“Hunger and food insecurity rob children of their optimal developmental potential and contribute to poor growth, obesity, and other chronic conditions in childhood…My commitment to service drives me to do more than simply document the problems facing our region’s most vulnerable and under-resource children.”

Rachel Thorton, general pediatrician and public health researcher; Associate Professor, Johns Hopkins School of Medicine Department of Pediatrics

Name: Rachel J. Thornton, MD, PhD

Member Since: 2019

Resides In: Ellicott City

Professional Background or Current Role: general pediatrician and public health researcher; Associate Professor, Johns Hopkins School of Medicine Department of Pediatrics

Community Connections: I was born and raised in Oakland, CA and moved to Maryland after college to attend the Johns Hopkins School of Medicine (’04) and the Johns Hopkins Bloomberg School of Public Health (’04). When I moved to Baltimore in 1997, I immediately felt at home. I lived in Baltimore City for 6 years and then moved to Baltimore County, where I lived for another 7 years before moving to Howard County with my husband. I am a practicing general pediatrician at Johns Hopkins Bayview Medical Center. Hunger and food insecurity are frequent challenges facing too many children and families I care for in clinical practice.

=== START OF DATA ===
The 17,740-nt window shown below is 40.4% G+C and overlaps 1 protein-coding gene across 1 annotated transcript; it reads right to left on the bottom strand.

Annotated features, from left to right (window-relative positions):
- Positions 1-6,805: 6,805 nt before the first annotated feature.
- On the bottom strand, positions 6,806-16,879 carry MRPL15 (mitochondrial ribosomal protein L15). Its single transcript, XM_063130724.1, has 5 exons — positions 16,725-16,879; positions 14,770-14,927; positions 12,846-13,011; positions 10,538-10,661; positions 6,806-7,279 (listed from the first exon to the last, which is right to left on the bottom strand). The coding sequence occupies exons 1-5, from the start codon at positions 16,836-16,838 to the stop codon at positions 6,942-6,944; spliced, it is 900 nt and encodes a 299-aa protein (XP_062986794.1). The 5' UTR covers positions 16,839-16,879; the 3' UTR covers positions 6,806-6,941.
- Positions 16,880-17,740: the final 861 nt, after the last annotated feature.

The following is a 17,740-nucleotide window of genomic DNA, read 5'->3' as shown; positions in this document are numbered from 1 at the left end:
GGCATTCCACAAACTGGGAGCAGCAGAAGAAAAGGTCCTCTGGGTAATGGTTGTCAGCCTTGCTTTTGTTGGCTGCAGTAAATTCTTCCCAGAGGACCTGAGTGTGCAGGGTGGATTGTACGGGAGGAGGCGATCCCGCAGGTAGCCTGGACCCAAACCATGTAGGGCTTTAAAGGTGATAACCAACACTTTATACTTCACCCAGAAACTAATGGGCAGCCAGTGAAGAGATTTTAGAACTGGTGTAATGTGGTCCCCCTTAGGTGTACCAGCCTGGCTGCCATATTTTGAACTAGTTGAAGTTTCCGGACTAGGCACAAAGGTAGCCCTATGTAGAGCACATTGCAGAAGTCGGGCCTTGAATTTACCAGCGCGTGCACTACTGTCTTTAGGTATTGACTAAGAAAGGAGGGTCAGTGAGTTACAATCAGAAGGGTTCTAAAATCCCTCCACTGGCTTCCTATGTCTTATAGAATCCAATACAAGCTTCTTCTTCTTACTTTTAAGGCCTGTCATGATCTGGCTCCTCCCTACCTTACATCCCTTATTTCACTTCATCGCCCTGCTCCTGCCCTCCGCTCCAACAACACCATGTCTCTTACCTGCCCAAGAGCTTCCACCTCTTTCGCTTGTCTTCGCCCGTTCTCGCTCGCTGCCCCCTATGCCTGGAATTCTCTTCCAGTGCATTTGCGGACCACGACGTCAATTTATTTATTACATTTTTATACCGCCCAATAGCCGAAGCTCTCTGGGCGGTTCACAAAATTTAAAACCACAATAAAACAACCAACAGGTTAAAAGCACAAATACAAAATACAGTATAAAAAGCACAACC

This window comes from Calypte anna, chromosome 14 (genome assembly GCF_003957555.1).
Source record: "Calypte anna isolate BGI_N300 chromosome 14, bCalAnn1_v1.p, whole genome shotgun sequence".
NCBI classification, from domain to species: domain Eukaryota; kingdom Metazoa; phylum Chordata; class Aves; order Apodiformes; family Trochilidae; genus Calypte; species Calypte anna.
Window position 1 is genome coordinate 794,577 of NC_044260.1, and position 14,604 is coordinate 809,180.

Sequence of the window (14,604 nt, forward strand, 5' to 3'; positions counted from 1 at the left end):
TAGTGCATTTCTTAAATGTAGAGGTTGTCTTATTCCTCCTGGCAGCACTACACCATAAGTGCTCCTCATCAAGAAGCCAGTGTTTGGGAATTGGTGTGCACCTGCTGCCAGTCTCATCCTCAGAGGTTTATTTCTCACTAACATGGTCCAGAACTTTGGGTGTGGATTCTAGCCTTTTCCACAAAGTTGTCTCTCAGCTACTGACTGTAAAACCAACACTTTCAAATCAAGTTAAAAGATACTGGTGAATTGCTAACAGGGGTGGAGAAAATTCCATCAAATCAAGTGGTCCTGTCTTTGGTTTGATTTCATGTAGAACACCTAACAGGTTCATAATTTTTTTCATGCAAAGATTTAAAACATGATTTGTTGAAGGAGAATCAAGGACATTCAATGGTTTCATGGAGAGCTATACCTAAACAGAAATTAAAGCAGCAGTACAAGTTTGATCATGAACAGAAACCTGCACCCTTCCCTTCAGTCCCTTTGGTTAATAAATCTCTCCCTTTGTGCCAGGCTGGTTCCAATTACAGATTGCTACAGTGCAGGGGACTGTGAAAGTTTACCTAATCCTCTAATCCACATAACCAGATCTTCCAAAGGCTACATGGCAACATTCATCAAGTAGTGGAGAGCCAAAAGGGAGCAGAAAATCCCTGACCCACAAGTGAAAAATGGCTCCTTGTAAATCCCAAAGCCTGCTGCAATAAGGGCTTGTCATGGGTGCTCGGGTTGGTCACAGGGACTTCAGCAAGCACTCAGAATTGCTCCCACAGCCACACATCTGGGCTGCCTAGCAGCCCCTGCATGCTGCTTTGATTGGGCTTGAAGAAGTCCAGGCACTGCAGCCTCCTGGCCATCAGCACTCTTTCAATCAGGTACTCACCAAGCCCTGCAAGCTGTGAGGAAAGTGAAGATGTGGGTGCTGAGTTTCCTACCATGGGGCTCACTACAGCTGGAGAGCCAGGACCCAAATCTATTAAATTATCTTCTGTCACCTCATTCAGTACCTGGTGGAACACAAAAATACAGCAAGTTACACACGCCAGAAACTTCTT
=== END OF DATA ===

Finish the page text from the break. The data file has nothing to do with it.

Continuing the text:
Interest In Baltimore Hunger Project: Hunger and food insecurity rob children of their optimal developmental potential and contribute to poor growth, obesity, and other chronic conditions in childhood. As a public health researcher focused on child health equity, childhood obesity, and long-term cardiovascular disease risk; I learn through my work about the widespread implications of inadequate nutrition on child health. My commitment to service drives me to do more than simply document the problems facing our region’s most vulnerable and under-resource children. Serving on the board of the Baltimore Hunger Project is an exciting opportunity to be part of the change, the movement, to improve child nutrition and insure more children and families have access to the resources they need to learn, grow, and stay healthy.

Without volunteers, there is no Baltimore Hunger Project.

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